coop-package: Cooperation: A Package of Co-Operations

Description The inplace argument The t functions Implementation Details Author(s)


Fast implementations of the co-operations: covariance, correlation, and cosine similarity. The implementations are fast and memory-efficient and their use is resolved automatically based on the input data, handled by R's S3 methods. Full descriptions of the algorithms and benchmarks are available in the package vignettes.

Covariance and correlation should largely need no introduction. Cosine similarity is commonly needed in, for example, natural language processing, where the cosine similarity coefficients of all columns of a term-document or document-term matrix is needed.

The inplace argument

When computing covariance and correlation with dense matrices, we must operate on the centered and/or scaled input data. When inplace=FALSE, a copy of the matrix is made. This allows for very wall-clock efficient processing at the cost of m*n additional double precision numbers allocated. On the other hand, if inplace=TRUE, then the wall-clock performance will drop considerably, but at the memory expense of only m+n additional doubles. For perspective, given a 30,000x30,000 matrix, a copy of the data requires an additional 6.7 GiB of data, while the inplace method requires only 469 KiB, a 15,000-fold difference.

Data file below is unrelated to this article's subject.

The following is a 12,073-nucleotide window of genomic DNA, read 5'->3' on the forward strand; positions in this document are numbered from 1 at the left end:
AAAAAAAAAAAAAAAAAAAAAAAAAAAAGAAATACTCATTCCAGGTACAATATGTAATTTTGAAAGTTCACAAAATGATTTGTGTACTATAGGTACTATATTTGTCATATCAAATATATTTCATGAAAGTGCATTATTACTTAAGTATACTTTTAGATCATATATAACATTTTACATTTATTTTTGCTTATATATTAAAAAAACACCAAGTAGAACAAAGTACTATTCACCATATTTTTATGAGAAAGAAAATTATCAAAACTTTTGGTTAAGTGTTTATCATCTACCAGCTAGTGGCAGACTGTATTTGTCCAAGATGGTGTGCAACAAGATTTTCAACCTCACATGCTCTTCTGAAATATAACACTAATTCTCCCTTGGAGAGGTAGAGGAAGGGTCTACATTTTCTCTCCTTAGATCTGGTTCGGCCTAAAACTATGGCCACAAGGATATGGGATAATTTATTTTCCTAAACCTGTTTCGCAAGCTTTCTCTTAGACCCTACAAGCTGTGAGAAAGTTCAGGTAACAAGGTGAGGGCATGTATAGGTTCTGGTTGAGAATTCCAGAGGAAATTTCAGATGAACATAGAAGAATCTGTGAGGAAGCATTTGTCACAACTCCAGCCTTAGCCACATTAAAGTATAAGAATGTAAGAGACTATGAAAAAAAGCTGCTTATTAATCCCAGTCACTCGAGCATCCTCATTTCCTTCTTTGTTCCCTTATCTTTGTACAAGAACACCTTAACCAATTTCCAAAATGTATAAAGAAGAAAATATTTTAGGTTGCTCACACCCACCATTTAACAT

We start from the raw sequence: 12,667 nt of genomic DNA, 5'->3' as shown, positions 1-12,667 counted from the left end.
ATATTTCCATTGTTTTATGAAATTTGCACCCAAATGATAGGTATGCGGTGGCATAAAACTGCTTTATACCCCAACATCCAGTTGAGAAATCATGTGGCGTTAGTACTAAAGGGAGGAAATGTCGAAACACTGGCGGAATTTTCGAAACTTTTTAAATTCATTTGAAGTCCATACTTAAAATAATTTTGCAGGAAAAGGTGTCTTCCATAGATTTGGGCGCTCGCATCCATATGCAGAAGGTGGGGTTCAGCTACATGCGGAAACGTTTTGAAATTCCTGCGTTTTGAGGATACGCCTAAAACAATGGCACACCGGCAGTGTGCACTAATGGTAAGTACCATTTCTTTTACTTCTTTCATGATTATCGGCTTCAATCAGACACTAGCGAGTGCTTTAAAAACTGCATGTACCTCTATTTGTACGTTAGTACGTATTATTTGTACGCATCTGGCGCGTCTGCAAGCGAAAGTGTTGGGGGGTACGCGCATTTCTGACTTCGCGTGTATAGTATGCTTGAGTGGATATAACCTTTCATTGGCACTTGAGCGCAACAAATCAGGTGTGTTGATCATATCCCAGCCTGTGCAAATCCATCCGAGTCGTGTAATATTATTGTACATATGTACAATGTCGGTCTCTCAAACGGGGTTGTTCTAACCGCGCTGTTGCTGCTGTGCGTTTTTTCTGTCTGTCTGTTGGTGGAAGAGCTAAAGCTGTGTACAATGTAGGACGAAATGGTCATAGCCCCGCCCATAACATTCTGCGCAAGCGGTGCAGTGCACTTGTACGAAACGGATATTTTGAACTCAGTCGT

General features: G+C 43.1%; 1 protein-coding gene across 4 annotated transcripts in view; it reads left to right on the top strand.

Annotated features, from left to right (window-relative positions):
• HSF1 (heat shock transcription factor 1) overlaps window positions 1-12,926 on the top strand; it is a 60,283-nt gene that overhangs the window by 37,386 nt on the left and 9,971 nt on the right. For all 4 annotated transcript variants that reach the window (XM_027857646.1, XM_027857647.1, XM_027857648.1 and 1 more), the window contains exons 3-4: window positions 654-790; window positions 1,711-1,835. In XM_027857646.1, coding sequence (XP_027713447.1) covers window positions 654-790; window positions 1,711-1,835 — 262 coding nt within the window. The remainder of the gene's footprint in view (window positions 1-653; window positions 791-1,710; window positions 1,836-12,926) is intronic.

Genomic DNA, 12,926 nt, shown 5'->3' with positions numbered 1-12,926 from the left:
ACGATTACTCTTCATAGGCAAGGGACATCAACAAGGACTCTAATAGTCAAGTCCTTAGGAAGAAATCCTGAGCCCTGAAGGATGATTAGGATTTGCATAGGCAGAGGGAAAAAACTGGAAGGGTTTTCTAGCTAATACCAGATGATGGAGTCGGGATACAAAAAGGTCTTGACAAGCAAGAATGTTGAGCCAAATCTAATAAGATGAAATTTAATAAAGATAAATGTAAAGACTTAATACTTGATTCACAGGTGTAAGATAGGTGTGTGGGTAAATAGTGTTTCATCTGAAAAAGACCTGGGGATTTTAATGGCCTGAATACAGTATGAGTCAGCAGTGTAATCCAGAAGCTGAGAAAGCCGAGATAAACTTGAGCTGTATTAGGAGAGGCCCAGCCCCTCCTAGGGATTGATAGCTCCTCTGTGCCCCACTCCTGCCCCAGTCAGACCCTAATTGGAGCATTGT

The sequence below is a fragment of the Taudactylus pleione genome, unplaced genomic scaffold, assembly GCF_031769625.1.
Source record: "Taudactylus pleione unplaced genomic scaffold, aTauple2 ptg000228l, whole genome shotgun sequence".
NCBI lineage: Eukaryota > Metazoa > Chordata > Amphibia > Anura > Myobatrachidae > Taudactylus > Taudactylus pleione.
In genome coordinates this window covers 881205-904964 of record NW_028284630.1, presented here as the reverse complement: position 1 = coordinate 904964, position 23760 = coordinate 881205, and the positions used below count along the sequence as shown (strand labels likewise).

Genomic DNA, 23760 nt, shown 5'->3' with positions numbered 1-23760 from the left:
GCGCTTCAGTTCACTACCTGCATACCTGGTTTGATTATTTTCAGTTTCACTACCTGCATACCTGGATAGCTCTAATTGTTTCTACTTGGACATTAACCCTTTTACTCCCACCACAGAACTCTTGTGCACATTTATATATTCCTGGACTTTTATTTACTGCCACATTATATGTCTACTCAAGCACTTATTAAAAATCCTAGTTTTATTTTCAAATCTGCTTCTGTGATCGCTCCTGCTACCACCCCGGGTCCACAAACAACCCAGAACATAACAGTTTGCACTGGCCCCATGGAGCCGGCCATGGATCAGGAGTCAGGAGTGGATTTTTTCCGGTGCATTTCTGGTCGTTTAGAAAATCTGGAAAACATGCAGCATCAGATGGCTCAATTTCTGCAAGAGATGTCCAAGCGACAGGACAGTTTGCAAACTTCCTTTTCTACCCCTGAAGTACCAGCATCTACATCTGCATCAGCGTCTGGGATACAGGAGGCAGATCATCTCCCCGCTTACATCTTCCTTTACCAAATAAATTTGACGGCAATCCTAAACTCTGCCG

Note that cosine is always computed in place.

The t functions

The package also includes "t" functions, like tcosine(). These behave analogously to tcrossprod() as crossprod() in base R. So of cosine() operates on the columns of the input matrix, then tcosine() operates on the rows. Another way to think of it is, tcosine(x) = cosine(t(x)).

Implementation Details

Multiple storage schemes for the input data are accepted. For dense matrices, an ordinary R matrix input is accepted. For sparse matrices, a matrix in COO format, namely simple_triplet_matrix from the slam package, is accepted.

The implementation for dense matrix inputs is dominated by a symmetric rank-k update via the BLAS subroutine dsyrk; see the package vignette for a discussion of the algorithm implementation and complexity.

The implementation for two dense vector inputs is dominated by the product t(x) %*% y performed by the BLAS subroutine dgemm and the normalizing products t(y) %*% y, each computed via the BLAS function dsyrk.


Drew Schmidt

coop documentation built on Nov. 17, 2017, 4:05 a.m.